In October 2022 we received our fourth successful Arts Council grant. We would be working with the Cowper & Newton Museum in Olney (Bucks) in a project running from December 2022 to the end of June 2023.
John Newton was Curate in charge of St.Peter and St.Paul's Church (Olney) when he wrote the words to Amazing Grace for his New Year's Day sermon in 1773. Today the song is universally loved, yet its writer was a slave trader for a long time before becoming an abolitionist. To many his involvement in the slave trade is problematic.
We interviewed Amazing Grace and Slave Trade subject matter experts including Tom Jones and James Walvin (historians), Marylynn Rouse (curator), Martin Clarke (musicologist) and Judy Collins (folk singer and activist). We also interviewed widely to discover contemporary attitudes to historic slavery.
Folk musicians Angeline Morrison, Cohen Braithwaite-Kilcoyne and Jon Bickley came to Olney for a 3 day retreat. They visited the Museum and various other sites pertinent to Amazing Grace and John Newton. The objective was to write new songs and music inspired by the life of Newton, the Olney Hymns and the legacy of the Slave trade.
In June a concert performance by Angeline, Cohen & Jon in the garden at the Cowper and Newton Museum showcased the new songs . In the finale they were augmented by the Fusion Choir, a diverse children's choir from Queen's Park in Bedford. It was a beautiful day and a joyous occasion.
The heart of the project is the creation of new music. Angeline Morrison, Cohen Braithwaite-Kilcoyne and Jon Bickley got together in Dartmouth House in Olney to research and respond to the writing of Amazing Grace, Newton's life and times. It was a time when slavery was an accepted part of the trading economy of the world. Earlier in his life Newton had been the captain of a slave trading ship and then later he was an abolitionist.
The house was once owned by the Earl of Dartmouth and he gave John Newton his first clerical posting as Curate in Charge at St.Peter and St.Paul's in Olney.
The Cowper and Newton Museum showed us where Newton preached and where he wrote, we played Cowper's harpsichord and we saw the manacles that kept kidnapped Africans incarcerated in the cargo hold of British trading ships.
We were visited by Amanda Molcher and Jo Hudson-Lett (see podcasts) and by Ian Yarwood who took this photo and shot some film of Angeline, Cohen and Jon trying out new songs.
Angeline, Cohen and Jon sing Amazing Grace in a film by Ian Yarwood
Tom Jones (left) Olney historian is seen being interviewed by Invisible Folk's Jon Bickley (right) in the courtyard of the Cowper & Newton Museum. Tom talks about John Newton's life; what brought him to Olney, his life as a preacher and hymn writer, his relationship with Cowper and his journey from slave trader to abolitionist.
Professor James Walvin OBE is a world renowned authority on the transatlantic slave trade and has written extensively on the subject. James describes a worldwide economic system which held the slave trade in place for so long. It was protected and supported by the British Government and penetrated every walk of British life.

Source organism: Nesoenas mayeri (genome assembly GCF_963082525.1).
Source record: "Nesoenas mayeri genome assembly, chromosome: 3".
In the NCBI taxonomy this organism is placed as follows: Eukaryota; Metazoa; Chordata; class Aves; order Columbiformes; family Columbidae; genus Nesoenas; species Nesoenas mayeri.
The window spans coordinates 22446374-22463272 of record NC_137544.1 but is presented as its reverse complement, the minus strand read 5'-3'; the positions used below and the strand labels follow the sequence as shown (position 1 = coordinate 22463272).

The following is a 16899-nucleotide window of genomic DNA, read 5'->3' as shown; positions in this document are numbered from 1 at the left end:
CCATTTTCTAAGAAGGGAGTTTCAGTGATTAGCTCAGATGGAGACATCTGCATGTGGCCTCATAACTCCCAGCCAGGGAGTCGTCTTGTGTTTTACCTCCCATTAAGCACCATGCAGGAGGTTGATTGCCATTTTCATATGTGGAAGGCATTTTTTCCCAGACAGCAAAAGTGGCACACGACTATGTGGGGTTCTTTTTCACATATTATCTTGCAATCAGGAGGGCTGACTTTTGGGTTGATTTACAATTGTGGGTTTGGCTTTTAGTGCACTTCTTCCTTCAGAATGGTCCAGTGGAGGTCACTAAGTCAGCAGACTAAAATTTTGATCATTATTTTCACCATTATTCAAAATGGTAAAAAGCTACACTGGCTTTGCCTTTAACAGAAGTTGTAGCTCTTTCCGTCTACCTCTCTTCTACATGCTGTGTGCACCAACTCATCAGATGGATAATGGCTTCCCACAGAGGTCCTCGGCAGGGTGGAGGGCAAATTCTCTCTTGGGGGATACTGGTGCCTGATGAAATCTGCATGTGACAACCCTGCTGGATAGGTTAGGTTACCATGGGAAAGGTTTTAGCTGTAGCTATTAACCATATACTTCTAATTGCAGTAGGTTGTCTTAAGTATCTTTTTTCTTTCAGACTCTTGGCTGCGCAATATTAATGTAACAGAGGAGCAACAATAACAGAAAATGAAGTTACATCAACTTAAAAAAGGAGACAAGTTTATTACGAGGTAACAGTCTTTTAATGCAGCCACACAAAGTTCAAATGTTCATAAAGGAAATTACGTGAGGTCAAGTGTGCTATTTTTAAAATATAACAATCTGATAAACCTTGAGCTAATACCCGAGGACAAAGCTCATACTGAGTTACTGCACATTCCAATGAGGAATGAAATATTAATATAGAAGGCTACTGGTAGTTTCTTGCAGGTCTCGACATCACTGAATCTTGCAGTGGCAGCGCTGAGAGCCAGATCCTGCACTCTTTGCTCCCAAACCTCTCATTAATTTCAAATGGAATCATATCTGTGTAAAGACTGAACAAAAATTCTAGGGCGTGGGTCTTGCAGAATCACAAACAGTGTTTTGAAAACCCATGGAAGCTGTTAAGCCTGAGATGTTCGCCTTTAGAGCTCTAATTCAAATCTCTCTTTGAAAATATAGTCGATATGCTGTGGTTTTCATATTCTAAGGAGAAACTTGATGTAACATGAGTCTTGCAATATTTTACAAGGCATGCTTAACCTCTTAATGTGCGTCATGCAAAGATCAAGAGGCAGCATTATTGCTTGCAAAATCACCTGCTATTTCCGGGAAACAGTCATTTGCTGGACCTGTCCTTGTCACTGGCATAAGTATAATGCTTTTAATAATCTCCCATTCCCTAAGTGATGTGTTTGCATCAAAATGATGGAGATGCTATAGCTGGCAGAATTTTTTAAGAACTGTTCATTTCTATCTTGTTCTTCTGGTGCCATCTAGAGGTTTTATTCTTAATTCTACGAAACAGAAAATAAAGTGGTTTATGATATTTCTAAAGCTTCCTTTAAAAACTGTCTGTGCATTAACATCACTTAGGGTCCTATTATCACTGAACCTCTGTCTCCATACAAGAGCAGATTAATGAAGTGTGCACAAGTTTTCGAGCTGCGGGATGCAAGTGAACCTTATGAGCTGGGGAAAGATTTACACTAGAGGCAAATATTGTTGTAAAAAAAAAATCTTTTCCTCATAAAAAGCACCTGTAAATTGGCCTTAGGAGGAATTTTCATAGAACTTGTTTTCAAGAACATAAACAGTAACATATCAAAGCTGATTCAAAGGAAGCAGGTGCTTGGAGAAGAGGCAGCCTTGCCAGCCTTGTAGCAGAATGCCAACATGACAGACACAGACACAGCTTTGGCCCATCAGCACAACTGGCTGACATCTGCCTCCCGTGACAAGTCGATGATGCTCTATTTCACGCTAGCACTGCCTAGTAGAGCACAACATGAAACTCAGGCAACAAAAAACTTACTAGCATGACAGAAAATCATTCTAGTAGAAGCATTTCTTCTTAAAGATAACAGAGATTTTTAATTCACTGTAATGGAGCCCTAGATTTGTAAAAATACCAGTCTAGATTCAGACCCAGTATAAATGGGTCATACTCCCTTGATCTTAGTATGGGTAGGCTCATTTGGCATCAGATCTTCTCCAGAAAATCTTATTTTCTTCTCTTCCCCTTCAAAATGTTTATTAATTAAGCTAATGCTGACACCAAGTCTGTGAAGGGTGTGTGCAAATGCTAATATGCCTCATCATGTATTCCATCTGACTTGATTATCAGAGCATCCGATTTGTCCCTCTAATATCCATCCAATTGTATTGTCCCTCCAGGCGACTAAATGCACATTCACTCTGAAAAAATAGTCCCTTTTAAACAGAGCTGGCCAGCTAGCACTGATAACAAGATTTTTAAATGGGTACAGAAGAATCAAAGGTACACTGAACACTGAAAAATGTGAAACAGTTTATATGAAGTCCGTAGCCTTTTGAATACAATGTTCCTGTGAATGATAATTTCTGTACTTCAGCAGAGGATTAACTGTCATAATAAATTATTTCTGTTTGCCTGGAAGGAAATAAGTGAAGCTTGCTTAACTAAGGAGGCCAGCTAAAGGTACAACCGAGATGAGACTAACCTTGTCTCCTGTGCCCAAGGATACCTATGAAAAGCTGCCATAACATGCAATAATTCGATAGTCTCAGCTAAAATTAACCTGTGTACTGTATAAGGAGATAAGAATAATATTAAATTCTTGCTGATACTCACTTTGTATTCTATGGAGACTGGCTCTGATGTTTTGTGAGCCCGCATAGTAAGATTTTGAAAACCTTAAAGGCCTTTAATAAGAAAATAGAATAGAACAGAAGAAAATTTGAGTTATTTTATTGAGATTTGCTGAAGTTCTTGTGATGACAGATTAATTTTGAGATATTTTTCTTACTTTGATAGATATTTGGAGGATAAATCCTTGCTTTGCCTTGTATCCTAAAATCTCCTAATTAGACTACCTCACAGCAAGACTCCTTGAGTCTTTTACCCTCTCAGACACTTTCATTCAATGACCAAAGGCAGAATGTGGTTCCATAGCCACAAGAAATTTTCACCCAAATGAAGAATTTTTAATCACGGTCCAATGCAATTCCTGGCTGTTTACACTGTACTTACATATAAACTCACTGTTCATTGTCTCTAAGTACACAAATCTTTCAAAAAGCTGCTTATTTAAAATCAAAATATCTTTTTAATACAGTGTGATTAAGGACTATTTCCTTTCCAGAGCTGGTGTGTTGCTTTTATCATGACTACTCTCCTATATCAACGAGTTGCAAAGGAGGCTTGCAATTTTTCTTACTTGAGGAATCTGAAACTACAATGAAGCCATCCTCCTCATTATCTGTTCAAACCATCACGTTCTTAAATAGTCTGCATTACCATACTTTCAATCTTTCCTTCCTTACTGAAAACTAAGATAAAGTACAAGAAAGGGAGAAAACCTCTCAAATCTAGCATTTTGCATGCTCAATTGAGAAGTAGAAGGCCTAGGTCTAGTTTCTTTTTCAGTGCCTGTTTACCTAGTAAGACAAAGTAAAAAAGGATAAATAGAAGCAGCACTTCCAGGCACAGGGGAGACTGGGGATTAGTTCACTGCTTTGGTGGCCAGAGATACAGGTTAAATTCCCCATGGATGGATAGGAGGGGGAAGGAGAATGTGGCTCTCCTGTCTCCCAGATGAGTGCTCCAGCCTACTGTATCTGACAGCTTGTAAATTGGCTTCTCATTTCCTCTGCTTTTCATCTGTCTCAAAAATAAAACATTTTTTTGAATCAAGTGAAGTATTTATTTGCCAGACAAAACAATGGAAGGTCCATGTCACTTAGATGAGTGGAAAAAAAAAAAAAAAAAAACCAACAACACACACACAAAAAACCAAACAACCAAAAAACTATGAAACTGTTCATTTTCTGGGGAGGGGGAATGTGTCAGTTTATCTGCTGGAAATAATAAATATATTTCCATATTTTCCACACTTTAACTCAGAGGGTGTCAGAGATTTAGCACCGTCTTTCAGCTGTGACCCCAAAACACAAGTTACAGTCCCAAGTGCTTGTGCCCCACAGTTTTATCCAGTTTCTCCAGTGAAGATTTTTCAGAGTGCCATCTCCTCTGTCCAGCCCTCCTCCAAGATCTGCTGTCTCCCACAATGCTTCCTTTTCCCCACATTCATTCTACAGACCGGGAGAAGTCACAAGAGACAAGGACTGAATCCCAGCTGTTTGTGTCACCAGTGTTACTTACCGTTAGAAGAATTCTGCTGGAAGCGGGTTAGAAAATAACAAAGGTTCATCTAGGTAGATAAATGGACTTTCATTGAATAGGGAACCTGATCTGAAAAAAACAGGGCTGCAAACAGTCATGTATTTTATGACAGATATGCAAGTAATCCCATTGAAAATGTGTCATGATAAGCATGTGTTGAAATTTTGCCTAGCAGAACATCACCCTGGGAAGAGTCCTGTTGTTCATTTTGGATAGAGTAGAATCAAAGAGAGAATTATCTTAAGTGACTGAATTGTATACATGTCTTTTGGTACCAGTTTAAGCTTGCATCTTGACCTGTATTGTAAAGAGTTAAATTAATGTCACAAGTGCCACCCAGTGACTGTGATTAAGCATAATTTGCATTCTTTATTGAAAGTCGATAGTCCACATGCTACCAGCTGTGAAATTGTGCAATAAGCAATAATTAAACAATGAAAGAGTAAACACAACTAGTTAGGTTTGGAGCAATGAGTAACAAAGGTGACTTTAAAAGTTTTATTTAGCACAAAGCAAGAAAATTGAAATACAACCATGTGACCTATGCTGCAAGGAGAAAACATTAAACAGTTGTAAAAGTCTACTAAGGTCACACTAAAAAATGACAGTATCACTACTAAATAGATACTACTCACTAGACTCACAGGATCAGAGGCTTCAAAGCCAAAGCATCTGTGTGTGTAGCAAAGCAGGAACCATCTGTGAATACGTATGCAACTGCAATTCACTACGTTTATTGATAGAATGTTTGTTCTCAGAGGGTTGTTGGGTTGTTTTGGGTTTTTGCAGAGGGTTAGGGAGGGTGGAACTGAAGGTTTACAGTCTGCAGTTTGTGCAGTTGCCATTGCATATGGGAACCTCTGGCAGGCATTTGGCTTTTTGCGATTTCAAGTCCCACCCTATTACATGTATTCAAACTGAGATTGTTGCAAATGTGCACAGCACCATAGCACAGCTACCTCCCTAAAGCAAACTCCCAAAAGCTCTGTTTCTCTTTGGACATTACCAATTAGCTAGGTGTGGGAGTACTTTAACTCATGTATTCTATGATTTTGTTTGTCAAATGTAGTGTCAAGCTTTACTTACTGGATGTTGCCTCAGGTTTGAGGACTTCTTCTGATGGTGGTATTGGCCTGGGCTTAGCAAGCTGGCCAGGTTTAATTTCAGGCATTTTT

Dr Martin Clarke is a musicologist at the Open University. He talks about the music in Newton's sermons, the 'West Gallery' music of the time, and how the most famous tune associated with Amazing Grace came about so long after the words were written. Finally he reflects on the iconic performances that made it one of the most loved songs of all time.
Marylynn Rouse is founder of the John Newton Project, a charity established to make available previously unpublished sermon notes, letters and writings by John Newton. She has written extensively about Newton's life and his remarkable ability with languages and the profusion of writing and scripture that gave rise to Amazing Grace.
Judy Collins has been a beloved and admired folk singer and activist since the early 60s. In 1970 she had a worldwide hit with Amazing Grace that went a long way to making it the universally known and loved hymn it is today. Indeed it proved to be a talisman in the dangers, toils and snares of her personal life.
Pea is a community leader and an inspiration from Bedford. She is an advocate and campaigner for the voice and the empowerment of the Caribbean community. Listen Podcast
Amanda (left) is a trustee at the Cowper and Newton Museum. As well as being a knowledgable guide, her warm and moving stories have been a wellspring for all of us involved in this project.
At the time of our conversation Sally-Anne was Head Curator at the National Trust and she had just co-edited a report tracing money from the trade and compensation of the slave trade back to properties managed by the National Trust.
Lydia is Keeper of Social History at the Higgins, Bedford and has previously worked and studied at the Wilberforce House Museum in Hull. Her generous networking has been crucial in the development of Invisible Folk.
L to R: Annette Burrows, Bob Templeman, Jon Bickley & Diana Stone